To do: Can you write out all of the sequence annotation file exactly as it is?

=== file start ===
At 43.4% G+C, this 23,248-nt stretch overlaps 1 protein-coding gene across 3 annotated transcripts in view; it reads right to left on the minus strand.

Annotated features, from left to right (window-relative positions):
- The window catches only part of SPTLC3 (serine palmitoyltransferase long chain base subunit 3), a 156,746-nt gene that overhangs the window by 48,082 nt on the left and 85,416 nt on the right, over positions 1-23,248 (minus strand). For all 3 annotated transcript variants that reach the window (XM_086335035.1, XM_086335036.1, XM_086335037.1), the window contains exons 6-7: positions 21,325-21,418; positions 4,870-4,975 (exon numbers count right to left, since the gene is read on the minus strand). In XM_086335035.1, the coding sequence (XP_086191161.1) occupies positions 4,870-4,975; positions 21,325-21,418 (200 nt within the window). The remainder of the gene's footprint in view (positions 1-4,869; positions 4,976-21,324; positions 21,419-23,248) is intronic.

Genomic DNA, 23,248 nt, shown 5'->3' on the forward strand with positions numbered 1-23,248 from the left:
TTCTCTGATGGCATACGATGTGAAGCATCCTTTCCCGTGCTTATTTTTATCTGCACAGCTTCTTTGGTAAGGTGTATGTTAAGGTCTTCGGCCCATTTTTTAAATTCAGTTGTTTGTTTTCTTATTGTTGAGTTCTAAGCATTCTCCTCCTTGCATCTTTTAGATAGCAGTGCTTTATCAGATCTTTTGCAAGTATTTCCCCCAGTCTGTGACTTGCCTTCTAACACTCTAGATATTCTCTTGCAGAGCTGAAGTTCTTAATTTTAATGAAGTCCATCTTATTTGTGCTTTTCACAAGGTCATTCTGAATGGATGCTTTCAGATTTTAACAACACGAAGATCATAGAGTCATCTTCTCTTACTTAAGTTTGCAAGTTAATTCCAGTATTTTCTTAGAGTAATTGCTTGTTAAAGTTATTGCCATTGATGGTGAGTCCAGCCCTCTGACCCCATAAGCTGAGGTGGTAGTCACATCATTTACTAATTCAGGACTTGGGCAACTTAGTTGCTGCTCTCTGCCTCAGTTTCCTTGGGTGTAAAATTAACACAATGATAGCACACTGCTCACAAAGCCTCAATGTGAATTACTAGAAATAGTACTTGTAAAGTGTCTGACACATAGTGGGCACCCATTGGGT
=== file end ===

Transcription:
At 43.4% G+C, this 23,248-nt stretch overlaps 1 protein-coding gene across 3 annotated transcripts in view; it reads right to left on the minus strand.

Annotated features, from left to right (window-relative positions):
- The window catches only part of SPTLC3 (serine palmitoyltransferase long chain base subunit 3), a 156,746-nt gene that overhangs the window by 48,082 nt on the left and 85,416 nt on the right, over positions 1-23,248 (minus strand). For all 3 annotated transcript variants that reach the window (XM_086335035.1, XM_086335036.1, XM_086335037.1), the window contains exons 6-7: positions 21,325-21,418; positions 4,870-4,975 (exon numbers count right to left, since the gene is read on the minus strand). In XM_086335035.1, the coding sequence (XP_086191161.1) occupies positions 4,870-4,975; positions 21,325-21,418 (200 nt within the window). The remainder of the gene's footprint in view (positions 1-4,869; positions 4,976-21,324; positions 21,419-23,248) is intronic.

Genomic DNA, 23,248 nt, shown 5'->3' on the forward strand with positions numbered 1-23,248 from the left:
TTCTCTGATGGCATACGATGTGAAGCATCCTTTCCCGTGCTTATTTTTATCTGCACAGCTTCTTTGGTAAGGTGTATGTTAAGGTCTTCGGCCCATTTTTTAAATTCAGTTGTTTGTTTTCTTATTGTTGAGTTCTAAGCATTCTCCTCCTTGCATCTTTTAGATAGCAGTGCTTTATCAGATCTTTTGCAAGTATTTCCCCCAGTCTGTGACTTGCCTTCTAACACTCTAGATATTCTCTTGCAGAGCTGAAGTTCTTAATTTTAATGAAGTCCATCTTATTTGTGCTTTTCACAAGGTCATTCTGAATGGATGCTTTCAGATTTTAACAACACGAAGATCATAGAGTCATCTTCTCTTACTTAAGTTTGCAAGTTAATTCCAGTATTTTCTTAGAGTAATTGCTTGTTAAAGTTATTGCCATTGATGGTGAGTCCAGCCCTCTGACCCCATAAGCTGAGGTGGTAGTCACATCATTTACTAATTCAGGACTTGGGCAACTTAGTTGCTGCTCTCTGCCTCAGTTTCCTTGGGTGTAAAATTAACACAATGATAGCACACTGCTCACAAAGCCTCAATGTGAATTACTAGAAATAGTACTTGTAAAGTGTCTGACACATAGTGGGCACCCATTGGGT